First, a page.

Few Sponsors Very Confident in Workers’ Retirement Security

A survey finds many small employers do not offer employees a retirement plan, and few employers that offer retirement plans extend eligibility to part-time workers.

Only 16% of employers are very confident their employees will achieve a financially secure retirement, and just 18% of workers share the same view, according to a survey by the Transamerica Center for Retirement Studies presented in its report, “Striking Similarities and Disconcerting Disconnects: Employers, Workers and Retirement Security.”

Sixty-five percent of employers offer a workplace retirement plan, such as a 401(k). Among large companies, this is 92%; medium-sized companies, 86%; and small companies, 59%.

Among employers that do not offer a 401(k) or similar plan, only 27% plan to offer one within the next two years. Asked why they do not offer a plan, 58% say they are not big enough, 41% say they are worried about the cost, and 22% say their employees are not interested. Among those not offering a plan, 25% say they would consider joining a multiple employer plan offered by a reputable vendor that handles the fiduciary and administrative duties at a reasonable cost.

Among employers with a workplace retirement plan, only 41% extend eligibility to part-time workers. Among large companies, this is true for 54% of employers; medium-sized companies, 60%; and small companies, 37%. While only 22% of employers have adopted automatic enrollment, 81% of workers say they are in favor of it. Among both large and medium-sized companies, 28% have adopted automatic enrollment, whereas only 17% of small companies have done so. The average deferral rate for companies with automatic enrollment is 5%.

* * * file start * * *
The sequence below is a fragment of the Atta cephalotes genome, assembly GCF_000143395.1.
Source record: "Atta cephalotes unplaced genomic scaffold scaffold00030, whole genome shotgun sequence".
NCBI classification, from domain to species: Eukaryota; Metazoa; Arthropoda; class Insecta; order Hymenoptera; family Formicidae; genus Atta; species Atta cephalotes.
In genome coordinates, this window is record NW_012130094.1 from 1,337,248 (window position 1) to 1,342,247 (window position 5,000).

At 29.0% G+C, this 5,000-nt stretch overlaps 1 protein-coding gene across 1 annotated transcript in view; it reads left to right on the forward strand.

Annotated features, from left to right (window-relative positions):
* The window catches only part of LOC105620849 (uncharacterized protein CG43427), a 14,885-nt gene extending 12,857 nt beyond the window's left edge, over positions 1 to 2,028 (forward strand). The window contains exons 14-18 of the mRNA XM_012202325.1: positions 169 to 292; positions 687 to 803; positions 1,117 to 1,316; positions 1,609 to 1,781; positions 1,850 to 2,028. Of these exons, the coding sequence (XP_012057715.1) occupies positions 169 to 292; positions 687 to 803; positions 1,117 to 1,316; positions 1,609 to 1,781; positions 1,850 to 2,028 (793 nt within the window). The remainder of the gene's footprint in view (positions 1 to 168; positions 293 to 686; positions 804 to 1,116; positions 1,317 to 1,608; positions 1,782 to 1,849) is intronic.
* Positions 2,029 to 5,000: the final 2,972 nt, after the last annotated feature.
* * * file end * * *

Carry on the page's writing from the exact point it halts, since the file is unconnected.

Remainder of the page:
Eighty-two percent of employers say their company is supportive of employees working past age 65, but only 72% of workers share this view. Sixty-five percent of employers say determining when a person is too old to work depends on the person, compared to 54% of workers. Among those who provided a specific age, employers consider age 70 too old to work, while employees think age 75 is the right time to quit.

Seventy percent of employers consider their companies to be “aging friendly” by offering opportunities, work arrangements, training and tools for employees of all ages to be successful in their current role. By comparison, only 56% of workers think the same. Only 23% of employers have adopted a formal diversity and inclusion policy statement that specifically includes age among other commonly referenced demographic characteristics.

Only 20% of employers offer a formal phased retirement program for employees who want to transition into retirement. In contrast, 47% of workers envision a phased transition by reducing work hours (30%) or working in a different capacity that is less demanding and/or brings greater personal satisfaction (17%).

“Today, people have the potential to live longer than any other time in history,” says Catherine Collinson, CEO and president of the Transamerica Institute and the Transamerica Center for Retirement Studies. “Many workers now want and need to extend their working lives to financially prepare for longer retirements, but they need support from their employers, which they are not getting.”